Given the relative dearth of fan-painting exhibitions, it seems a relatively minor art commensurate with its small-scale format. In reality, it was the most abundantly produced kind of painting in Japan for many centuries, giving birth, or at least standing as precursor, to the large-scale golden screen painting genre, Rakuchu Rakugai-zu (Famous Scenes in and out of the Capital, Kyoto), that fascinated the shogunate and nobility from the 16th century. As the exhibition “Fan Paintings from the Konoike Collection at the Osaka Municipal Museum of Art” makes clear, practically all major painters by the late Edo Period (1603-1868) were engaged in painting fans.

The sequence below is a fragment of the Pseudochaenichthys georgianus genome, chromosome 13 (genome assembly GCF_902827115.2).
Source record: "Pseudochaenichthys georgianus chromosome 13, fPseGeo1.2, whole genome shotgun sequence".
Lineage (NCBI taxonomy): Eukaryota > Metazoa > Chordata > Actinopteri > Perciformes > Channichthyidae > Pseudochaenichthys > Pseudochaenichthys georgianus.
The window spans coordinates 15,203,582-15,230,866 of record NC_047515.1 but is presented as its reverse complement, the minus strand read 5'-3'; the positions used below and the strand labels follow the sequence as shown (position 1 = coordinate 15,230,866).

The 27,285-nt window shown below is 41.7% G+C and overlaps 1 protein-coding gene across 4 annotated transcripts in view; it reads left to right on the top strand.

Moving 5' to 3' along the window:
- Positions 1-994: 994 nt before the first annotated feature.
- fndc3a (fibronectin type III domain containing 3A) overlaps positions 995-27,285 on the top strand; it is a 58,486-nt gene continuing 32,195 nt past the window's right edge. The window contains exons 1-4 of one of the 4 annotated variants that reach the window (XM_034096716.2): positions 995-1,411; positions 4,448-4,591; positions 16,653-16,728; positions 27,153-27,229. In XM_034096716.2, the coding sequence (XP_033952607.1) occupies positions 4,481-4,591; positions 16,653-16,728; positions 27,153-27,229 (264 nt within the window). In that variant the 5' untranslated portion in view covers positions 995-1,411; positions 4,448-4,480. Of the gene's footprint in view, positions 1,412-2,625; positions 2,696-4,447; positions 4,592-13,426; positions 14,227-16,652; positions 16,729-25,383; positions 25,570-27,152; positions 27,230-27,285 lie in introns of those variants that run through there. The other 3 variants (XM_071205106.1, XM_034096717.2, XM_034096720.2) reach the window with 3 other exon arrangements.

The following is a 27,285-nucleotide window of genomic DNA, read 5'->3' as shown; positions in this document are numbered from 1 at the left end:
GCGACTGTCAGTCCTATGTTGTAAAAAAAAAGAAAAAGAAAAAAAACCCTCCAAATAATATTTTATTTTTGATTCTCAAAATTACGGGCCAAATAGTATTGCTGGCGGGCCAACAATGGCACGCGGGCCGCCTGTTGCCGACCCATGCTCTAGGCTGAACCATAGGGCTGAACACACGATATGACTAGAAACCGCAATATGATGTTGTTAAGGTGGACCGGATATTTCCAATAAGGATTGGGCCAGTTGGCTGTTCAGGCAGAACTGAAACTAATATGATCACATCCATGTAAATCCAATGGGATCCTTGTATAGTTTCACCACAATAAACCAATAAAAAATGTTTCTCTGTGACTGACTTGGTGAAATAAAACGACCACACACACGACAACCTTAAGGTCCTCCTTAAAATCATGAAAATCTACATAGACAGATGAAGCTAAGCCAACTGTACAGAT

By the 7th century, the ogi (folding fan) had been invented in Japan, and by the 10th century they were so popular that laws were introduced to restrict their extravagant decoration. Part of the reason for such popularity was their portability and also their confluence with other Japanese art forms. Fans were miniature folding screens that could be produced from a sleeve and splayed to reveal a moment from a larger narrative. Also, like hanging scrolls, displayed in the alcove, they were accessories with an appropriate painted seasonal reference.